Please use this identifier to cite or link to this item: http://arks.princeton.edu/ark:/88435/dsp01v405sc70j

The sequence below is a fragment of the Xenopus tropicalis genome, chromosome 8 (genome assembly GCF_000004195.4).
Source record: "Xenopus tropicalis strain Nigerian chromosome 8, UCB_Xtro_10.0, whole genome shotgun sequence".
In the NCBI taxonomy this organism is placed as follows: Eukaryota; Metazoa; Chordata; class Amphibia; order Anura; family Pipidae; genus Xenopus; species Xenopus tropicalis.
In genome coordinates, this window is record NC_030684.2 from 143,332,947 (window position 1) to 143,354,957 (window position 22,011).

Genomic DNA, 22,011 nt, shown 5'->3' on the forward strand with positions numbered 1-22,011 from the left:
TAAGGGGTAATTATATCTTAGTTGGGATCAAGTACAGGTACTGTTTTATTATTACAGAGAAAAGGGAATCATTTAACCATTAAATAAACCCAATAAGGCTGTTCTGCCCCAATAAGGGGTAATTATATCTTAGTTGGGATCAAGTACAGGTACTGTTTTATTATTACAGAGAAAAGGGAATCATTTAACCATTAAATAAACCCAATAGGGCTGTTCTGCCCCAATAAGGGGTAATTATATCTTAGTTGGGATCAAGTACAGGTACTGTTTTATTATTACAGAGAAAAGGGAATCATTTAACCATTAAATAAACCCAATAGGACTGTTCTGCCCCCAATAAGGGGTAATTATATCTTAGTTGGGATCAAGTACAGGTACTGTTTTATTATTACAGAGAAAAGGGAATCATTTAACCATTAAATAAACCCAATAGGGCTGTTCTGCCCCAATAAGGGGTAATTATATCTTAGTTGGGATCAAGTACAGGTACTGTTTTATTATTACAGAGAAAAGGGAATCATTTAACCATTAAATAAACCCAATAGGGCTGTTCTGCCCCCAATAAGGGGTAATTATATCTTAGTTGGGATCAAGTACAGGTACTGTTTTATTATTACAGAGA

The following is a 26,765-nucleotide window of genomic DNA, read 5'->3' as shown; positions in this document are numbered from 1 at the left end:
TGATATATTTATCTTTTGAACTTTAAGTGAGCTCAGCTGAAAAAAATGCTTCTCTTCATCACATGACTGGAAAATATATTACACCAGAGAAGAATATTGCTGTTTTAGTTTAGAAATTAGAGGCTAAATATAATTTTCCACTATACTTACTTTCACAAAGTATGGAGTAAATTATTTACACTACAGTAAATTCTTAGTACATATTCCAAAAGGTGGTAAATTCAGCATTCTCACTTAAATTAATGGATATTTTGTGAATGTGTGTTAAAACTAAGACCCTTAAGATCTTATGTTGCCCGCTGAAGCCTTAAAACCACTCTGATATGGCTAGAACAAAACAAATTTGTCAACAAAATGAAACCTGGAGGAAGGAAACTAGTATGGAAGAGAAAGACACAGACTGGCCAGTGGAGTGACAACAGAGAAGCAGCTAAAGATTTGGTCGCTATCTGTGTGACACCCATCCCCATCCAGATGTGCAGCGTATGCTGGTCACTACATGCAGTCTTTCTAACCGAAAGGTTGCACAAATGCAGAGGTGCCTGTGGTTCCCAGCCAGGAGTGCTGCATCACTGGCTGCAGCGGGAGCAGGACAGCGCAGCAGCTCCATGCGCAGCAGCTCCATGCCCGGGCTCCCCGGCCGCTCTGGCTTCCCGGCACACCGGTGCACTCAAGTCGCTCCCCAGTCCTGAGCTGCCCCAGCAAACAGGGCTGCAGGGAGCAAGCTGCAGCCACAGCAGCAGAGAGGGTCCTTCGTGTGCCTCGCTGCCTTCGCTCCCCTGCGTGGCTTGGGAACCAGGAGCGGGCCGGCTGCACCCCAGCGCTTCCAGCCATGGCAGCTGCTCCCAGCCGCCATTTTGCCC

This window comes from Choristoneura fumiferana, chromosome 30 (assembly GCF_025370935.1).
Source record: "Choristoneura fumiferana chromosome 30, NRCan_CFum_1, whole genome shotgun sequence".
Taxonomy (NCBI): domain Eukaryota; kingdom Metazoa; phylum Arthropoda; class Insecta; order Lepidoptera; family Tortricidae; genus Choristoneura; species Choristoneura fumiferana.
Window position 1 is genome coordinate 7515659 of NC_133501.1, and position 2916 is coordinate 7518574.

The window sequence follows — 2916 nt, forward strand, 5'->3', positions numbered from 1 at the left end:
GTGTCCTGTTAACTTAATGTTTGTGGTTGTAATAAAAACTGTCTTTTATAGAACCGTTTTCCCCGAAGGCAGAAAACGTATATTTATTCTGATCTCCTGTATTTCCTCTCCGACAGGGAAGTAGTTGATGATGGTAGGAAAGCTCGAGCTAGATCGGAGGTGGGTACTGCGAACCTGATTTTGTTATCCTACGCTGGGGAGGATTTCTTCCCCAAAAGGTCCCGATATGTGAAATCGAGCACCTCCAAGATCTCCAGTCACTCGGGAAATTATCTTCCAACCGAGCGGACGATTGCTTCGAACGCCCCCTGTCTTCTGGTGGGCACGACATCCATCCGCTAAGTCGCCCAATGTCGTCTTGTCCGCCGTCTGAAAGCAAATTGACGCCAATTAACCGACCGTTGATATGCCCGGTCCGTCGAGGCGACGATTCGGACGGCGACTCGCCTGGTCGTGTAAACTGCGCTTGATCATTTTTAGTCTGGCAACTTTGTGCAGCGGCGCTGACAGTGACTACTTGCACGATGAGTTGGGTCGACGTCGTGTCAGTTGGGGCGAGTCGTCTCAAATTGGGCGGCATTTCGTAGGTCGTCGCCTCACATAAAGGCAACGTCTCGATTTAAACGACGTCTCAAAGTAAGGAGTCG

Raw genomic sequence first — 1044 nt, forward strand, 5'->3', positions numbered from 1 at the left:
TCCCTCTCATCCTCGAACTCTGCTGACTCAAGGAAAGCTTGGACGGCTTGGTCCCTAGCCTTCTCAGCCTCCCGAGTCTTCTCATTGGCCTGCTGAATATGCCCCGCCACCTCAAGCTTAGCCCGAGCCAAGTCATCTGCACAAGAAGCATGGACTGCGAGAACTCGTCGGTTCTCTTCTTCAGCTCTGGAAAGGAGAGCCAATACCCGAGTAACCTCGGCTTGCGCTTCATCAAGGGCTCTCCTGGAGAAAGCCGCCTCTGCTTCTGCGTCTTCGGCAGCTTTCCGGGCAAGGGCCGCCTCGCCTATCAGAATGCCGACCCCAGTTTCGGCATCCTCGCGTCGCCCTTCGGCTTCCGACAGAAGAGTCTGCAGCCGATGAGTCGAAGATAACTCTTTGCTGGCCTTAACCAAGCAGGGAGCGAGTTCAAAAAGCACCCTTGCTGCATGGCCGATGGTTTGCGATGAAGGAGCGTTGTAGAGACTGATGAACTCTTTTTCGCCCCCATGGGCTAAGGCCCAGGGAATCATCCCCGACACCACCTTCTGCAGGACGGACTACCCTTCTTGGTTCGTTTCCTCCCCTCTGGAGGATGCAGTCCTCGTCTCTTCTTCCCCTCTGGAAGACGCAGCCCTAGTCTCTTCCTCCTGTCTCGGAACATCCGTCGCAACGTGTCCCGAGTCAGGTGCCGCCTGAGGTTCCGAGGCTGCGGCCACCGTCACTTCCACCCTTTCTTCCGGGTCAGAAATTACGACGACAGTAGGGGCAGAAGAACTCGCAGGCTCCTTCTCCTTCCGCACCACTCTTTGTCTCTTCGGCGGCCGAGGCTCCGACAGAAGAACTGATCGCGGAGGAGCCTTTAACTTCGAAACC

Title: Hypoxia and the Mechanical Microenvironment Authors: Navarro, Adrija June Advisors: Nelson, Celeste M. Department: Chemical and Biological Engineering Class Year: 2015 Abstract: Rac1b, a splice variant of the small GTPase Rac1, is associated with several pathways that lead to cancer progression. When Rac1b is localized to the membrane of the cell, it can associate with downstream effectors, ultimately leading to cancer development. Cancer cells can be subjected to hypoxia, a lack of oxygen. Hypoxia is common in breast tumors, selects more invasive cancer cells, and can lead to cancer drug resistance. Since both Rac1b and hypoxia have been implicated in cancer progression, this study sought to characterize the effect of hypoxia on Rac1b’s localization. By transfecting cells with a YFP-Rac1b plasmid and placing the cells in either a hypoxic or normoxic environment, the effect of hypoxia on Rac1b’s localization could be quantified. Our data show that hypoxia leads Rac1b to localize to the nucleus of the cell, an unanticipated discovery. This study then aimed to explore the mechanism by which Rac1b is localized to the nucleus. SmgGDS, a nucleocytoplasmic shuttling protein in the armadillo (ARM) family, is a guanine nucleotide exchange factor (GEF). SmgGDS can interact with multiple GTPases, including Rac1b, and is overexpressed in various types of cancer10. We hypothesize that SmgGDS, in hypoxic conditions, shuttles Rac1b from the plasma membrane to the nucleus. We tested this by co-transfecting cells with a YFP-Rac1b plasmid and either SmgGDS shRNA or SmgGDS cDNA. We then placed the cells in either a hypoxic or normoxic environment and quantified the localization of Rac1b. Our data show that SmgGDS is necessary for Rac1b to be translocated to the nucleus under hypoxic conditions. Knocking down SmgGDS inhibited Rac1b’s localization to the nucleus. Future work to further uncover this mechanism will have significant implications for understanding cancer progression and developing targeted cancer therapies. Extent: 59 URI: http://arks.princeton.edu/ark:/88435/dsp01v405sc70j Type of Material: Princeton University Senior Theses Language: en_US Appears in Collections: Chemical and Biological Engineering, 1931-2016

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